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Pikes Peak – Colorado

Situated in the Pike National Forest, Pikes Peak is in the front range of Colorado’s Rocky Mountains. At 14,115 feet (4,302 meters) above sea level, Pikes Peak is one of 54 mountains in the state above the 14,000 mark.

Pikes PeakPrior to 1806 the mountain was called El Capitan by Spanish settlers in the area and was renamed following explorer Zebulon Pike’s expedition to map out the southern portion of the Louisiana Territory and the headwater of the Red River, a tributary of the Mississippi. Pike failed in his original attempt to scale the mountain in November 1806 (it was first scaled 14 years later led by botanist Edwin James) and documented the weather was about 6 degrees at the base with no sign of beast or bird. Confused in their travels, Pike and his men were captured by Spanish, taken in for questioning by the then-Mexico governor and later released.

Pikes Peak ColoradoA short distance away one finds the Garden of the Gods which offers incredible geologic formations.

Pikes Peak and Garden of the GodsToday visitors can hike or even motor to the summit, with visitor’s centers along the way (some of which include gift shops and restaurants). Pikes Peak is a designated National Historic Landmark and worth a visit, whether it be from a distance to photograph or to reach the top.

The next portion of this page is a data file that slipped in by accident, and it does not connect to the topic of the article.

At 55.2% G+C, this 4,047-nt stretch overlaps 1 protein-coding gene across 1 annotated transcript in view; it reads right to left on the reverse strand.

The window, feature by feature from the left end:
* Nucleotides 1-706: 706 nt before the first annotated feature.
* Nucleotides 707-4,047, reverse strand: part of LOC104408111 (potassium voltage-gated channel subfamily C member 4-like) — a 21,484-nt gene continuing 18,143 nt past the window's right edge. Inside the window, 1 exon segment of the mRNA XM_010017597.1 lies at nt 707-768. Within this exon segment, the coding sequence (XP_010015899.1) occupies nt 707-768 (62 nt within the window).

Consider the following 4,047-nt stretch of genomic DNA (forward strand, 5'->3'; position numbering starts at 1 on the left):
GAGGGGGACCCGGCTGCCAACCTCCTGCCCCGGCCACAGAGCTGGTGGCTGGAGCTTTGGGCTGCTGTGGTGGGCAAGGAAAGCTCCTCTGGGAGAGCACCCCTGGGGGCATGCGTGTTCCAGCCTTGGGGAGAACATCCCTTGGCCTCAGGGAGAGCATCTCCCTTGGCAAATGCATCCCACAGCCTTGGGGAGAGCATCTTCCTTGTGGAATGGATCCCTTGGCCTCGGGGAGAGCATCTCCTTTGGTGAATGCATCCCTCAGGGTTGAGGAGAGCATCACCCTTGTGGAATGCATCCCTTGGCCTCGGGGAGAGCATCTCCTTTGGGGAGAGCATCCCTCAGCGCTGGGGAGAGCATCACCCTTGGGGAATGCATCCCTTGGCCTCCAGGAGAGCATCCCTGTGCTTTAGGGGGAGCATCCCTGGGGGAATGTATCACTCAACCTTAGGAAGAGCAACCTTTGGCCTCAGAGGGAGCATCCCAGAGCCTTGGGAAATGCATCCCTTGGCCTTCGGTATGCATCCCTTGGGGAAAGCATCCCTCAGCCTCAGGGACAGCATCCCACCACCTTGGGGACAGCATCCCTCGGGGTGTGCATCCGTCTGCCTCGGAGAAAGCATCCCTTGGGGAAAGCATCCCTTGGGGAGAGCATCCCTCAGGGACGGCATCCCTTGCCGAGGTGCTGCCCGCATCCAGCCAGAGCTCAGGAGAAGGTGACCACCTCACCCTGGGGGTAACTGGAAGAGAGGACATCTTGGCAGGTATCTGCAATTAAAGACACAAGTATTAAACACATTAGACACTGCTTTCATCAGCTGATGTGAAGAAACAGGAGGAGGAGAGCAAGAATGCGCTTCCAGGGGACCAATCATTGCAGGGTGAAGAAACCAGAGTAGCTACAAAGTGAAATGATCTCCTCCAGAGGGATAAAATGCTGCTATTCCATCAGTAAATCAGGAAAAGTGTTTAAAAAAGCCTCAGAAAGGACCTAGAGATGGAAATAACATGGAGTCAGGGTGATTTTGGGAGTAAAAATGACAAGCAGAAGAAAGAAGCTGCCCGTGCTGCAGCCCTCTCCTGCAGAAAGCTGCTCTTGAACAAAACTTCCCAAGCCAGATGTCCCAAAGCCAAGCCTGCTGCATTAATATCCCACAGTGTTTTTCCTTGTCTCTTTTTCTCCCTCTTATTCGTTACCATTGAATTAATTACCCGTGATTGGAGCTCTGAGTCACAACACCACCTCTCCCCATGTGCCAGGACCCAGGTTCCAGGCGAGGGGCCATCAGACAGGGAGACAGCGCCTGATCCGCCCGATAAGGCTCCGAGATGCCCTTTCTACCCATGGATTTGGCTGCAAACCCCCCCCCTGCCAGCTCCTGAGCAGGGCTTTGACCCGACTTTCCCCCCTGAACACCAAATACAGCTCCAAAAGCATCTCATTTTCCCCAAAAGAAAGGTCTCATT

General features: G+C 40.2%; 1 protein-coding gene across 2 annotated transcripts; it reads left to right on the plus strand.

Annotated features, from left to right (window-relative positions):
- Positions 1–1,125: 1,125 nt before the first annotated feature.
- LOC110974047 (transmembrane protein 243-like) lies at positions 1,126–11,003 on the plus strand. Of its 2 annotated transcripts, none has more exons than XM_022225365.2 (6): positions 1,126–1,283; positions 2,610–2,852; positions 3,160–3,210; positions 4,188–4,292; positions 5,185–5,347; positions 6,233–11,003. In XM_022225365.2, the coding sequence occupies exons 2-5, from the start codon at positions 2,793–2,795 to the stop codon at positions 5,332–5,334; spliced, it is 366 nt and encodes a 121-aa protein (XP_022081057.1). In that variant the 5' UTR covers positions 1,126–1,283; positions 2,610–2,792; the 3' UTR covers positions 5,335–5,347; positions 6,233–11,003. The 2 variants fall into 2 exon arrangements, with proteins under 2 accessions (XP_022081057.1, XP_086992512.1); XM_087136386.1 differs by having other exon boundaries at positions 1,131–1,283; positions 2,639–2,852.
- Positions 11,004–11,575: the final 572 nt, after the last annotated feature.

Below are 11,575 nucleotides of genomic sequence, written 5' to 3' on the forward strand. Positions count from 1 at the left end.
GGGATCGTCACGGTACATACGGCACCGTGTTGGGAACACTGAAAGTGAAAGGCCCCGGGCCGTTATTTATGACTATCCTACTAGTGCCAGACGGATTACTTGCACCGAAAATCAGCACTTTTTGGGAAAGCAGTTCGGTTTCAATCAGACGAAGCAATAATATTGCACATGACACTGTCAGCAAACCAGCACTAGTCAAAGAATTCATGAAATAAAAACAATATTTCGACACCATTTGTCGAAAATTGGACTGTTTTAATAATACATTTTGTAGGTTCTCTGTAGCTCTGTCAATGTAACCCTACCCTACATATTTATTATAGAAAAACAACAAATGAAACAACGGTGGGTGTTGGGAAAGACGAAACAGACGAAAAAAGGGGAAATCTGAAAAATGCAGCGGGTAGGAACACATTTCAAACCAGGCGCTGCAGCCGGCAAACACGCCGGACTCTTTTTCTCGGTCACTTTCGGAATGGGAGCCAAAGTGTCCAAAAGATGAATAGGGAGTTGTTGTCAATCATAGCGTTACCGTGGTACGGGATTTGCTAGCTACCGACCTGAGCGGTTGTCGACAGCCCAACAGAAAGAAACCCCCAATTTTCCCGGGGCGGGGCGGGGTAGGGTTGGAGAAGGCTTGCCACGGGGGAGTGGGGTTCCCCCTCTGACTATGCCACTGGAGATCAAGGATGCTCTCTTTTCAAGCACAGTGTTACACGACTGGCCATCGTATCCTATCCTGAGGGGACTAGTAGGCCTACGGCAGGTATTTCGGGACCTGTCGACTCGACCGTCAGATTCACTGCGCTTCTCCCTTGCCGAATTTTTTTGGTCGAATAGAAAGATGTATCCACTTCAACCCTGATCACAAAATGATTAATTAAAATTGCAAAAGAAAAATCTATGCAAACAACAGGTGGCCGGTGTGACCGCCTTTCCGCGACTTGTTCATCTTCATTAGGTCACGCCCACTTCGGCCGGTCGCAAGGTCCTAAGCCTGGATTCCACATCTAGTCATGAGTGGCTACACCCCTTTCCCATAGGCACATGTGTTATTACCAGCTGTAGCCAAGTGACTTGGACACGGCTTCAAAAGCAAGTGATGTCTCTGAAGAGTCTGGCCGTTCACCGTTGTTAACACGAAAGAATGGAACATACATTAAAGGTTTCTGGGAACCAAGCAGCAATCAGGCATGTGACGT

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Palace of Holyroodhouse aka Holyrood Palace – Edinburgh, Scotland

Located at the bottom of the Royal Mile, opposite Edinburgh Castle, sits the official residence of the Monarch of the United Kingdom, the Palace of Holyroodhouse.

Palace of Holyrood HouseThe Palace was constructed by James IV, King of Scots, in the early 16th century, adjacent to Holyrood Abbey, which dates back to 1128. In 1650 fire destroyed the east range of the Palace and in 1671 complete reconstruction began, completed in 1679. The Baroque design of architect Sir William Bruce comprises four wings formed around a central courtyard, the quadrangle.

Palace of Holyrood HouseThe Palace has been the official residence of the Monarch of the United Kingdom since its founding, though there have been periods when the Palace was not utilized by the Crown, primarily when in disrepair. Queen Elizabeth II spends one week each year at Holyrood, during the summer, where she holds court and attends to her official duties.

Palace of Holyrood HouseThe Keeper of Holyrood House is viewed as an important role, so much so, that in 1646 King Charles I conferred the title 1st Duke of Hamilton, which is heritable. Descendents of the 1st Duke have retained this ever since.

Palace of Holyrood HouseThe Historic Apartments of Mary, Queen of Scots, are open to the public, although there is no photography allowed there, nor anywhere else inside. Despite the no photography restriction the Palace is certainly worth a visit, especially for history buffs. For paranormals, purportedly the naked ghost of Agnes Sampson (Bald Agnes), who was stripped and tortured in 1591 following her arrest and charge of witchcraft, roams the halls at Holyrood.